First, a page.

Now your interest is piqued and you want to establish these plants into your own woods, but where do you find the seed?  The easiest way to get started is to buy a few starter plants from a local native plant nursery.  Plant them in your yard for ease of monitoring, in suitable habitat for each species and then wait for them to flower and set fruit. Plants tend to produce an abundance of seed to compensate for seed predators and inefficient seed dispersal so one plant can supply a large amount of seed. While you are waiting you can observe how the seed and fruit is produced, how the fruit develops over time as it matures and what it looks like at maturity. When the fruit matures collect it, remove the seeds and use it for planting. Sow the seed very soon after collecting where you want the plants to grow.  One good reference book on native plant propagation is William Cullina’s book Growing and Propagating Wildflowers or the web page http://whiteoaknursery.biz/restore/index.html. Ginseng and Goldenseal seed and roots may be purchased from members of the Empire State Ginseng Growers Association, PO Box 117, Freehold, NY 12431.

The seed of Ginseng, Goldenseal and Twin leaf are fairly easy to work with.  It helps that the seed tends to be fairly large.  Seed should be removed from the fruit and planted immediately or mixed with moistened potting mix for short term storage.  Plant the seed where you want the plants to grow and then be patient.  If you are lucky some seed may germinate the first spring but many of the seed may take two seasons or more to germinate.  Be patient and keep adding to the seed bank with new seed. Even after germination occurs the seedlings may be quite small the first year or two. These woodland plants tend to prefer fertile, moist well drained soils but any woodland soil with a deep layer of humus should be suitable.

 

Ginseng seed is produced in a cluster of bright red fruits on the end of a seed stalk. Crush the fruit to remove the seed prior to planting.  Goldenseal seeds are enclosed in a round pink colored fruit the size of a large marble.  Each fruit contains a number of seeds. Remove the seeds from the fruit by crushing and plant.  Twin leaf seeds are held in a thimble sized capsule with a hinged top at the end of the flower stalk.  When the seed matures the top of the capsule opens revealing rice sized brown seeds. Collect seed as it begins to turn dark brown.

Seed can be collected and used to introduce many types of woodland wildflowers both common and uncommon. A common pecies such as White trillium, trillium grandiflorum may be extremely abundant in some forests but completely absent in others.  You can harvest seed from a healthy trillium population and begin to establish a new population. Look for plants that should be present in your woods but are not there and consider whether to reintroduce them.  Just as important, if a plant is present but is limited in its distribution, harvest the seed and plant it in other areas a distance away from the existing population.  You will not only help to increase biodiversity in your woodland but help to conserve populations of native plant in the wild where they rightfully belong. There are only a few good rules to follow.  First make absolutely sure that the seed you are introducing is native and not a cultivar of a native plant or an exotic look alike.  Try to match the plants habitat requirement with your woodlot.  If the habitat is not suitable for the plant the seedlings will likely not survive.  There is no legal restrictions on collecting seed of native plants on your own property, get permission to collect seed or establish plants on private property and it is against the law to remove or collect anything from state lands.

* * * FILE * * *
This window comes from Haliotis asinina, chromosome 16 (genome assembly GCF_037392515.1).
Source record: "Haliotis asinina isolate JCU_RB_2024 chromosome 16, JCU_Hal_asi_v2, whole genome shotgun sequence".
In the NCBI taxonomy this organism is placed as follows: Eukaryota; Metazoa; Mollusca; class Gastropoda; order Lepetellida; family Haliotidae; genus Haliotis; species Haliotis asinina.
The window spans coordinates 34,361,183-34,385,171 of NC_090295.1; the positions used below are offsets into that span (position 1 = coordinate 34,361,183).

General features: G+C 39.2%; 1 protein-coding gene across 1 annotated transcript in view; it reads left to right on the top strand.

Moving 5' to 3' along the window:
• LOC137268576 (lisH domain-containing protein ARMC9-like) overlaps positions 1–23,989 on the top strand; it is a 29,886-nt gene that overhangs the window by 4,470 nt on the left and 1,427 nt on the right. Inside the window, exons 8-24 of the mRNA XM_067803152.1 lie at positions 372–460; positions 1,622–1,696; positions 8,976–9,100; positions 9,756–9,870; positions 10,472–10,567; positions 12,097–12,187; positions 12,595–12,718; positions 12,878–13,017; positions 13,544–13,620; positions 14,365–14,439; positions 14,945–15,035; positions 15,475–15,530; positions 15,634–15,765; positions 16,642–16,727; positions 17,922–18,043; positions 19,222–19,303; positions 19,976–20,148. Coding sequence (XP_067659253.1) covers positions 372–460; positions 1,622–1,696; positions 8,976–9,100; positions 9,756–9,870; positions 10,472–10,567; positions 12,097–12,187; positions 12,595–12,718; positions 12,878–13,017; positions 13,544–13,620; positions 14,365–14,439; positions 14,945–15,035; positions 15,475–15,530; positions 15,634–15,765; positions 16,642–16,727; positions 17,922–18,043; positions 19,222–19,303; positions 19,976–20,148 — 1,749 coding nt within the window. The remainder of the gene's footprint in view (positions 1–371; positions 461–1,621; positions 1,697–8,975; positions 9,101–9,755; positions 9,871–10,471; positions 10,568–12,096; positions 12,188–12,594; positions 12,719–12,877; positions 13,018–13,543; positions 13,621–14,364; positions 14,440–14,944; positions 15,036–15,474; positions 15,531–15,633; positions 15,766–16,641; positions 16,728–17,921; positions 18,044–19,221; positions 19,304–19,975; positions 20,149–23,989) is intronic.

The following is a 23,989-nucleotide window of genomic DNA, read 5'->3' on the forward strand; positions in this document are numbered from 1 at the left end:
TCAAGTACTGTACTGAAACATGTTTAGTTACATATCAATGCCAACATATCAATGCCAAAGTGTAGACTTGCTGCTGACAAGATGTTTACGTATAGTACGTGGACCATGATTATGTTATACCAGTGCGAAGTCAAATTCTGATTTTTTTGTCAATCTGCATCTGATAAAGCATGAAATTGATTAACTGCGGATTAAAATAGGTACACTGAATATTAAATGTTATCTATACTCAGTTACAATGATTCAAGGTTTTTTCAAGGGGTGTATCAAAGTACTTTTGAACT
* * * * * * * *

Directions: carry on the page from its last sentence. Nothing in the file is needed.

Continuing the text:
Other species worthy of reintroduction are some of the native lilies, Lilium superbum, Turks cap lily, Lilium canandense, Canada lily but all of the native plants common and rare are deserving of your consideration for reintroduction.  This is nature gardening on a scale that can create new populations of native plants that are fulfilling their intended biological role and be self sustaining. What better way to give back to nature.

Jim Engel operates White Oak Nursery, a native tree and shrub nursery, and is actively involved in all aspects of habitat restoration.

 

by James P. Engel, © 2010

 

this page updated Feb 10, 2010